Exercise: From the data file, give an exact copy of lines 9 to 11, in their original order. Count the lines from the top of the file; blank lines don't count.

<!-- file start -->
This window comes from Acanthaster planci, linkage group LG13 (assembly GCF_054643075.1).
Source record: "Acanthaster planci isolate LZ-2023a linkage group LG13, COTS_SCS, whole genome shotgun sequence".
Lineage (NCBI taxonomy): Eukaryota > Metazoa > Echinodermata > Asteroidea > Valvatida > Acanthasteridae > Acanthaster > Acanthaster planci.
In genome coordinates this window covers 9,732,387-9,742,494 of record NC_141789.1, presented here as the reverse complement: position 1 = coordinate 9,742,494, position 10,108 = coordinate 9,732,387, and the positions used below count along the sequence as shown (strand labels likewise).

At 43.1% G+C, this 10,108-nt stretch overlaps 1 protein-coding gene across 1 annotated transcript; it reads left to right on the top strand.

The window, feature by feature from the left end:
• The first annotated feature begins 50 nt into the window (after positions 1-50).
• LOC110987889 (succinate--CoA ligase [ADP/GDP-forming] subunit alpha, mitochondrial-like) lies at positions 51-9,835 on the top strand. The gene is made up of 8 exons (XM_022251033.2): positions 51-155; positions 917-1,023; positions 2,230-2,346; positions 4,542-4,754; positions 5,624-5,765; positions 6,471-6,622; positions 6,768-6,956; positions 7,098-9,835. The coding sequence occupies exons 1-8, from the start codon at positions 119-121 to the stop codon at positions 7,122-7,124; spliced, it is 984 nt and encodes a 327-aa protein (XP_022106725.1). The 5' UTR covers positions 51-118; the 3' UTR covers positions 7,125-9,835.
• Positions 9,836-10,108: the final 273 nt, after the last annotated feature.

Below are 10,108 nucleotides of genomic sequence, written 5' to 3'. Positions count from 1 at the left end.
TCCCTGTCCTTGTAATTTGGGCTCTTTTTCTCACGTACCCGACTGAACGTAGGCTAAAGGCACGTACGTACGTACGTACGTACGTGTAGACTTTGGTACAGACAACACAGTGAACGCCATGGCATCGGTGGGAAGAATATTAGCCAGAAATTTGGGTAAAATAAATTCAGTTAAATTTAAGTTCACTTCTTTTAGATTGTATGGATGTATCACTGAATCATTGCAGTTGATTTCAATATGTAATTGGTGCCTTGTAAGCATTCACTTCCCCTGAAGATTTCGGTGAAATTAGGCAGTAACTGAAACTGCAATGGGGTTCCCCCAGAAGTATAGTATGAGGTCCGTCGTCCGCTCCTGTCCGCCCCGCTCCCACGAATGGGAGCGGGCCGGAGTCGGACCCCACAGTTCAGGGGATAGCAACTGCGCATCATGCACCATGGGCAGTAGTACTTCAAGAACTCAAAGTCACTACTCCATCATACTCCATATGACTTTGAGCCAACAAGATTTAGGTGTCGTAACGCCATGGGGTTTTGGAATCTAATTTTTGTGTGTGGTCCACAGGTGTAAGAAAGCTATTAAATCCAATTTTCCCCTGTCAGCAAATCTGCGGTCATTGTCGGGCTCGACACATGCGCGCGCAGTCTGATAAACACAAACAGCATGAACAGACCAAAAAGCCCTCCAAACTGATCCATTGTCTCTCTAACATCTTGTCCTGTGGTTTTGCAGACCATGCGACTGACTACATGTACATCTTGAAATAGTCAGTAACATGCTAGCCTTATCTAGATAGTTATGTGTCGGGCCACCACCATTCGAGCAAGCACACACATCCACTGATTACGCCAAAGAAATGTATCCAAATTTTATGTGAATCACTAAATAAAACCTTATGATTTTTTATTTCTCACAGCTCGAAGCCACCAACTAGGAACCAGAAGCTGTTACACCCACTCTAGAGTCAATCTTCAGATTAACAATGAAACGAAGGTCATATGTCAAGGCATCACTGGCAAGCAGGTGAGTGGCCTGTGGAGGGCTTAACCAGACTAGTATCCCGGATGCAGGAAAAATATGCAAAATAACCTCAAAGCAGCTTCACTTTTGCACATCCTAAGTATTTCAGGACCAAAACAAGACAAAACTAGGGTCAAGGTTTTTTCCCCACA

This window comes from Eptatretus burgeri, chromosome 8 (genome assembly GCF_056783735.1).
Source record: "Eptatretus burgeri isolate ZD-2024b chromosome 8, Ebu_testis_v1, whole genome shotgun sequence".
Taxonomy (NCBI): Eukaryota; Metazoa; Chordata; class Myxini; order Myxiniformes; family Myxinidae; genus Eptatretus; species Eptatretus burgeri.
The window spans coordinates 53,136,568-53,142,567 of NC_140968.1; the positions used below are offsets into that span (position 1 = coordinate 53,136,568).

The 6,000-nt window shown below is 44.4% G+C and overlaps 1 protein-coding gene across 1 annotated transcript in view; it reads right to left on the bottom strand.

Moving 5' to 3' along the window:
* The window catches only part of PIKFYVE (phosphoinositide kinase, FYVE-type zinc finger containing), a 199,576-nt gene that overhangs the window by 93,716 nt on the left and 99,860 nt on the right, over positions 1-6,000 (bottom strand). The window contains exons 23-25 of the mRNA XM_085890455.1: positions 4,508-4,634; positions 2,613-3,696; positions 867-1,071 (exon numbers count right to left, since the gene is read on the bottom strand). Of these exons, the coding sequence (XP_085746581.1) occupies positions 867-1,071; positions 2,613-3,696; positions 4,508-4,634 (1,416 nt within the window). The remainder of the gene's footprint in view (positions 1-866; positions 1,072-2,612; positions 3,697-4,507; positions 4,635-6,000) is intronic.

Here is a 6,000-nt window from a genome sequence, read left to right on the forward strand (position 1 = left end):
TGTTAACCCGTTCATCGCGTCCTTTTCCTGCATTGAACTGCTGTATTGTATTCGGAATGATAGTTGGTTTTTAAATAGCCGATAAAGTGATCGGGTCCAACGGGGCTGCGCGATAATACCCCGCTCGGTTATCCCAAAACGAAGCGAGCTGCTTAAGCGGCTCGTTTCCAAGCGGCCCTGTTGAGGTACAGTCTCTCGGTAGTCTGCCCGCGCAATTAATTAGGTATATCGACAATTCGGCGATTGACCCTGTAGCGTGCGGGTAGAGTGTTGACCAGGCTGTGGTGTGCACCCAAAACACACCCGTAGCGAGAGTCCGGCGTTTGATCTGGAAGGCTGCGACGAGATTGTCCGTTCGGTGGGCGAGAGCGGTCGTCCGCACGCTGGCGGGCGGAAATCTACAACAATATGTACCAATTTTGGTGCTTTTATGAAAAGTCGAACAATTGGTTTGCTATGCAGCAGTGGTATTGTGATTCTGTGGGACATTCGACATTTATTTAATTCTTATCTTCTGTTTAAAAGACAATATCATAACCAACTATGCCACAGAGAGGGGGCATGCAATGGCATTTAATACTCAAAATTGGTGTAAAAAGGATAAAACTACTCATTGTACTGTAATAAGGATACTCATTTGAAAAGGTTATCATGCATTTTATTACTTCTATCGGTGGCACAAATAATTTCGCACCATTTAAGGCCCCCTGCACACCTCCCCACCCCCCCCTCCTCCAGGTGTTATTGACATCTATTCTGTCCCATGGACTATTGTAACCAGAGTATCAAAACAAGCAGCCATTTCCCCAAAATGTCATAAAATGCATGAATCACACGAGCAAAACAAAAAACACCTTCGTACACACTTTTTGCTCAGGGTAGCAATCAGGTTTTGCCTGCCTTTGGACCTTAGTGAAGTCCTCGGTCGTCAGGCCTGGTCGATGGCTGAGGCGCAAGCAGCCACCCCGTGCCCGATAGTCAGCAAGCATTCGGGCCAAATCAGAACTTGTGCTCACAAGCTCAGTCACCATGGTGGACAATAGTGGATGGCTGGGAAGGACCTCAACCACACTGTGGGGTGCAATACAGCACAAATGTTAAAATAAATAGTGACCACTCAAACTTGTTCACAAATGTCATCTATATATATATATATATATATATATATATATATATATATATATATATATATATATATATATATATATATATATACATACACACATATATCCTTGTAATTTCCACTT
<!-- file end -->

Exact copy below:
• Positions 9,836-10,108: the final 273 nt, after the last annotated feature.

Below are 10,108 nucleotides of genomic sequence, written 5' to 3'. Positions count from 1 at the left end.
TCCCTGTCCTTGTAATTTGGGCTCTTTTTCTCACGTACCCGACTGAACGTAGGCTAAAGGCACGTACGTACGTACGTACGTACGTGTAGACTTTGGTACAGACAACACAGTGAACGCCATGGCATCGGTGGGAAGAATATTAGCCAGAAATTTGGGTAAAATAAATTCAGTTAAATTTAAGTTCACTTCTTTTAGATTGTATGGATGTATCACTGAATCATTGCAGTTGATTTCAATATGTAATTGGTGCCTTGTAAGCATTCACTTCCCCTGAAGATTTCGGTGAAATTAGGCAGTAACTGAAACTGCAATGGGGTTCCCCCAGAAGTATAGTATGAGGTCCGTCGTCCGCTCCTGTCCGCCCCGCTCCCACGAATGGGAGCGGGCCGGAGTCGGACCCCACAGTTCAGGGGATAGCAACTGCGCATCATGCACCATGGGCAGTAGTACTTCAAGAACTCAAAGTCACTACTCCATCATACTCCATATGACTTTGAGCCAACAAGATTTAGGTGTCGTAACGCCATGGGGTTTTGGAATCTAATTTTTGTGTGTGGTCCACAGGTGTAAGAAAGCTATTAAATCCAATTTTCCCCTGTCAGCAAATCTGCGGTCATTGTCGGGCTCGACACATGCGCGCGCAGTCTGATAAACACAAACAGCATGAACAGACCAAAAAGCCCTCCAAACTGATCCATTGTCTCTCTAACATCTTGTCCTGTGGTTTTGCAGACCATGCGACTGACTACATGTACATCTTGAAATAGTCAGTAACATGCTAGCCTTATCTAGATAGTTATGTGTCGGGCCACCACCATTCGAGCAAGCACACACATCCACTGATTACGCCAAAGAAATGTATCCAAATTTTATGTGAATCACTAAATAAAACCTTATGATTTTTTATTTCTCACAGCTCGAAGCCACCAACTAGGAACCAGAAGCTGTTACACCCACTCTAGAGTCAATCTTCAGATTAACAATGAAACGAAGGTCATATGTCAAGGCATCACTGGCAAGCAGGTGAGTGGCCTGTGGAGGGCTTAACCAGACTAGTATCCCGGATGCAGGAAAAATATGCAAAATAACCTCAAAGCAGCTTCACTTTTGCACATCCTAAGTATTTCAGGACCAAAACAAGACAAAACTAGGGTCAAGGTTTTTTCCCCACA